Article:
It’s awe-inspiring how three people can make such expansive music. Their style of technical fretwork almost seems patternless, and at times it’s hard to believe that these songs are mentally mapped-out, but there’s no doubt that these guys know what they’re doing. Songs like “Conflict Cartography” and “Micro-Agressions” are chock full of frenetic patterns, rapid-fire precision chugging, and sour metal bass tones rattling from the lowest strings of eight-string guitars. Parrhesia is disorienting, unpredictable, compelling through its non-stop movement, impressive in composition, and in its unpredictability is a thrilling amount of tension.


Black Midi
(Rough Trade)

Black Midi have given us three albums worth of cacophonous yet controlled compositions in the last four years. This year we get their third full-length album, Hellfire, which is an utterly befitting title for how it sounds. This record is undoubtedly one of the most highfalutin, unparalleled, and entertaining releases of recent years. It carries an energy akin to a disturbing yet humorously sped-up moment in a David Lynch film, or perhaps it’s the musical equivalent of being chased by security guards and running into someone holding several ice cream cones.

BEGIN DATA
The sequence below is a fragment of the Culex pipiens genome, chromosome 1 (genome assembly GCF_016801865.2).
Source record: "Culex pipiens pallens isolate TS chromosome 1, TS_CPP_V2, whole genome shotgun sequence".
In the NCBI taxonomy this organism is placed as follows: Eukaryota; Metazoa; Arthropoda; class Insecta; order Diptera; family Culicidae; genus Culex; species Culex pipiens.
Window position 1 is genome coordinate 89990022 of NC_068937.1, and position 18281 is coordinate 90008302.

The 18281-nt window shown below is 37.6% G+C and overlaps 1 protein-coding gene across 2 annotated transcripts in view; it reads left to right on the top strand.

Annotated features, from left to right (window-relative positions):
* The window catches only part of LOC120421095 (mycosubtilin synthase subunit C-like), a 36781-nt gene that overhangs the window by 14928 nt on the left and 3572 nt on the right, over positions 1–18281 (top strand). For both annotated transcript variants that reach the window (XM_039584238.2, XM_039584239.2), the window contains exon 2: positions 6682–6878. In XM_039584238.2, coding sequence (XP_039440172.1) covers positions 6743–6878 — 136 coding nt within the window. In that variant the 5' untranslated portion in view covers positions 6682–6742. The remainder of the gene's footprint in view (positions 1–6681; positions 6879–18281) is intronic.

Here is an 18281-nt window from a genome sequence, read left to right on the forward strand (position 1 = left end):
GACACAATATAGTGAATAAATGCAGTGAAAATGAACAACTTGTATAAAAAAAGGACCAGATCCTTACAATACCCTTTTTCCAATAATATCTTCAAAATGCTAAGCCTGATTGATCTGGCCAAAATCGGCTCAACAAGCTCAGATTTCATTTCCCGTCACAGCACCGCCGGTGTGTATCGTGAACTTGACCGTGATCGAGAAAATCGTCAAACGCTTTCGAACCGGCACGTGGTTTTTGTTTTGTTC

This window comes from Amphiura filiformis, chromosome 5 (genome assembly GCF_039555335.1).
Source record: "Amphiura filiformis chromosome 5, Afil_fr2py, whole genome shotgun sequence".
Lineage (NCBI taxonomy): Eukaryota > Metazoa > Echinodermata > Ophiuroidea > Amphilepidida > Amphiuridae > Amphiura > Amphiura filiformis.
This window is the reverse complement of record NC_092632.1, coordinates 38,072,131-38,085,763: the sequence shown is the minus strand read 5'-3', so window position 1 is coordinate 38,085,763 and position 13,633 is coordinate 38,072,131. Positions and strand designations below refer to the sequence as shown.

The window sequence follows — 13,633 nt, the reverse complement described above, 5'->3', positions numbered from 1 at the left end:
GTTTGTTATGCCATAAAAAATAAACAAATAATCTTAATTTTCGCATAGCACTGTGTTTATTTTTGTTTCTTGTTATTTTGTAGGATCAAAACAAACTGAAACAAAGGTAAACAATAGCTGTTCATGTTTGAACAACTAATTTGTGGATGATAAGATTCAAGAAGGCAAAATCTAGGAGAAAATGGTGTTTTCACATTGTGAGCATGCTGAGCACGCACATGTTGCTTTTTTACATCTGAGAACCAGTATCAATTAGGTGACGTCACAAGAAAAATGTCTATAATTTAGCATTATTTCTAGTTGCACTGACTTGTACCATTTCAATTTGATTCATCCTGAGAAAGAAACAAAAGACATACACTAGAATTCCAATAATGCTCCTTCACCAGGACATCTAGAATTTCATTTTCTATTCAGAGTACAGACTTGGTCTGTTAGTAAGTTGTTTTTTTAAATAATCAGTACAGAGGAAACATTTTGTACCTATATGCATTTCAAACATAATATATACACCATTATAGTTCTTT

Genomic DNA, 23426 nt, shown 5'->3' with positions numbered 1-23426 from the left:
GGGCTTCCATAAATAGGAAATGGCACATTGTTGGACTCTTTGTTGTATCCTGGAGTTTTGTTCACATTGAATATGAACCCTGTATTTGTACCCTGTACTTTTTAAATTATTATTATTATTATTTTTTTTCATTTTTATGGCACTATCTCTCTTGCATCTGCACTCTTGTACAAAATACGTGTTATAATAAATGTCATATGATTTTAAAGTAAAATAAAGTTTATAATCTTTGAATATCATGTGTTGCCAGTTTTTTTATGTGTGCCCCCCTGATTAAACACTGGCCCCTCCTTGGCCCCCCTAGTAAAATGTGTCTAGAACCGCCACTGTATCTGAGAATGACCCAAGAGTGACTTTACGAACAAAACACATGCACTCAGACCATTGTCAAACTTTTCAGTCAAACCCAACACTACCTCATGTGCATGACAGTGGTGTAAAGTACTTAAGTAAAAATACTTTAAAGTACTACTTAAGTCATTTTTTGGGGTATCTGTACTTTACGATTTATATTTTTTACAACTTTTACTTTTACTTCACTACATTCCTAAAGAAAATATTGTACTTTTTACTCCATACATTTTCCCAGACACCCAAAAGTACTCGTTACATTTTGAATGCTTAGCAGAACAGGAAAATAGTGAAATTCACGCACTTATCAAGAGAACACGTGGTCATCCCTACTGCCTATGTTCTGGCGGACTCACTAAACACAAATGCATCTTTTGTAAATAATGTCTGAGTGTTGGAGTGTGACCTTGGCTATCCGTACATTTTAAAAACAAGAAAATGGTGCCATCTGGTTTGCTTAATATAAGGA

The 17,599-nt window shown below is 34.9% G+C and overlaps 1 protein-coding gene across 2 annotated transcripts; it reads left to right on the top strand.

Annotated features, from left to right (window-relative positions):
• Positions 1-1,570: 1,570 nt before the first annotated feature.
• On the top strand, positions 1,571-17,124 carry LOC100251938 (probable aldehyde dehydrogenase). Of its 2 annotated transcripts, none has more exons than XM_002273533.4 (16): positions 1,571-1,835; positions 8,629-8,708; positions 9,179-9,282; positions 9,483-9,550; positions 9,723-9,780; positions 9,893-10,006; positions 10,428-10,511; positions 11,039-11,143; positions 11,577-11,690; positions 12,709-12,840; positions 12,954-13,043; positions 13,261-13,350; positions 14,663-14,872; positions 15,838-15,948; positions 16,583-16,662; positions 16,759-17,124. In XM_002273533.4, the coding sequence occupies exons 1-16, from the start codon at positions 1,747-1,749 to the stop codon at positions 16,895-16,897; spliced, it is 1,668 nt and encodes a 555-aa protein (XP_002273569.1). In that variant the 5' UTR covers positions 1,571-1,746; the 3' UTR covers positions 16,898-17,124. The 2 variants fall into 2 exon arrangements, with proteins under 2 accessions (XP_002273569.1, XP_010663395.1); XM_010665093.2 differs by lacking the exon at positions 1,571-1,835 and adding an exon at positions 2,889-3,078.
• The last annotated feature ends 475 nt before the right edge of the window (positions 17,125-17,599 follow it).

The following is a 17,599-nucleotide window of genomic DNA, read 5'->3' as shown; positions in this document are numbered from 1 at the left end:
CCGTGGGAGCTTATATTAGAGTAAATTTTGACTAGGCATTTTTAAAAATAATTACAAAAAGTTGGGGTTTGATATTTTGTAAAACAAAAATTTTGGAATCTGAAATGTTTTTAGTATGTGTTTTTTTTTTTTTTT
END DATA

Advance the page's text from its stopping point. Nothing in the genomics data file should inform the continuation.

With every listen, this batch of songs creates a wonderfully flamboyant sonic hellscape, complete with drawn-out passages of auctioneer-style vocals – similar to the ranting style of Andrew Savage of Parquet Courts – frantically jazzy drumming, cartoonishly absurd saxophones and keyboards, and high energy guitar riffs. This is broken up here and there by ponderous songs like “Still” and “Dangerous Liaisons”, which twinkle on soft instrumentation and Murray Head-style talk/singing. Hellfire fits into prog rock territory with its irregular rhythms, big theatrical sound, and musical ambition. “The Race Is About to Begin” and album closer “27 Questions” exhibit it all: high-octane, spastic vocal characterization and big band energy as if from an absurdist take on a 1960s variety show. Without a doubt, no other group of musicians mixes class with chaos like Black Midi.